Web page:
The World Health Organization’s (WHO) call for universal HIV treatment is up against a lack of resources, with a large investment needed up front to ultimately reduce costs down the road. Publishing their findings in BMJ Open, researchers conducted mathematical modeling to estimate the financial resources needed for HIV prevention and treatment between 2015 and 2050 in nine nations accounting for 70 percent of HIV cases in Africa: Ethiopia, Kenya, Malawi, Nigeria, South Africa, Tanzania, Uganda, Zambia and Zimbabwe.
Maintaining current HIV prevention efforts and providing antiretrovirals (ARVs) to those with fewer than 500 CD4 cells in these nations would require $98 billion between 2015 and 2050. Expanding treatment to all people living with HIV and scaling up prevention efforts in these countries would increase the cost to $261 billion.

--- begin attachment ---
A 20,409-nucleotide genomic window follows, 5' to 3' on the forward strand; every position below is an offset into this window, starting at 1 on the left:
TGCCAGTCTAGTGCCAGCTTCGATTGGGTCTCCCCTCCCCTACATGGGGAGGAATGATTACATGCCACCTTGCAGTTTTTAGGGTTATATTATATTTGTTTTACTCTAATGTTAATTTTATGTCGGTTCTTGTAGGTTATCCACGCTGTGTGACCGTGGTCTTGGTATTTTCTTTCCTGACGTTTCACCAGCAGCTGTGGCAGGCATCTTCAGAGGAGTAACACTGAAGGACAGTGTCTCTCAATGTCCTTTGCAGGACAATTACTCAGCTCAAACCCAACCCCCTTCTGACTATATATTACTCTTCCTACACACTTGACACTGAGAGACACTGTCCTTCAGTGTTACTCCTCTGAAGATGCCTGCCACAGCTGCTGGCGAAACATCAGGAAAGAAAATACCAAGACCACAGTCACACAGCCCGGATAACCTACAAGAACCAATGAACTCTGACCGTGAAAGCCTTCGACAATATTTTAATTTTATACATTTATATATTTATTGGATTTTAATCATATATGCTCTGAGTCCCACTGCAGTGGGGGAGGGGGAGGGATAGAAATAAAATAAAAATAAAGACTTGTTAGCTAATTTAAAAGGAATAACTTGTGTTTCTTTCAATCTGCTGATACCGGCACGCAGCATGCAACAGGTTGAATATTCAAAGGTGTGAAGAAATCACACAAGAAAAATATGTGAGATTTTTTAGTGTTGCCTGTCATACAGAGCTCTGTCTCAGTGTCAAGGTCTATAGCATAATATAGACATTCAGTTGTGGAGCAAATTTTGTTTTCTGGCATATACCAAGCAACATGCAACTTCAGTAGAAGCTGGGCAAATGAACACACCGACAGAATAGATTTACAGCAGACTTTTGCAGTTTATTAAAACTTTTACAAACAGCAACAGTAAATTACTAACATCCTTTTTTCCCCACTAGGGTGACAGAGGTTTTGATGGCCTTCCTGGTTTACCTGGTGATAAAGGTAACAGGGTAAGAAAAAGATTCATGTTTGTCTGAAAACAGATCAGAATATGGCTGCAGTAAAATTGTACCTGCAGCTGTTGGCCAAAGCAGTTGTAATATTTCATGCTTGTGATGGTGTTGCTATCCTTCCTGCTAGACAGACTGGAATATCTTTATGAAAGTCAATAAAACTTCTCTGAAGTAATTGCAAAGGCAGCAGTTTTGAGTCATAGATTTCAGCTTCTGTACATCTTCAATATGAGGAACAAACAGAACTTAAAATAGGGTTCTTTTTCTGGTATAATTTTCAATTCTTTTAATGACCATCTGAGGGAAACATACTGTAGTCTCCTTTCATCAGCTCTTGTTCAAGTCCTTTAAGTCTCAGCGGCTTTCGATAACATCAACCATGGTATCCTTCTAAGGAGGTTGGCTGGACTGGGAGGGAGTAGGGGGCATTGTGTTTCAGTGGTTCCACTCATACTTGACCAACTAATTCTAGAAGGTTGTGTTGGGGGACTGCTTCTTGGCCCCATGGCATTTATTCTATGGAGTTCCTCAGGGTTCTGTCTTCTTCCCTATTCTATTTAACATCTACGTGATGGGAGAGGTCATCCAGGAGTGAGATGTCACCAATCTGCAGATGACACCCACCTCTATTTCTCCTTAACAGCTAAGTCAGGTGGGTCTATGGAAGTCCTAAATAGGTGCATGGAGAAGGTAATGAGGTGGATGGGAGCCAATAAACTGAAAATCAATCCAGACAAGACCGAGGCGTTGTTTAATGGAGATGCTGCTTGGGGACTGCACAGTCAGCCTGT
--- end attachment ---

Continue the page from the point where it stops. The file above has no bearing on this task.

Investing more in the short term would both ensure that a high proportion of people living with HIV are treated for the virus, and, thanks to the power of ARVs to prevent transmission, would reduce costs over the long term.
Money coming from these countries alone will not be enough to meet the financial obligations of tackling their national epidemics. New sources of funding, including “innovative financing” initiatives, are urgently needed.
To read a press release about the study, click here.
To read the study abstract, click here.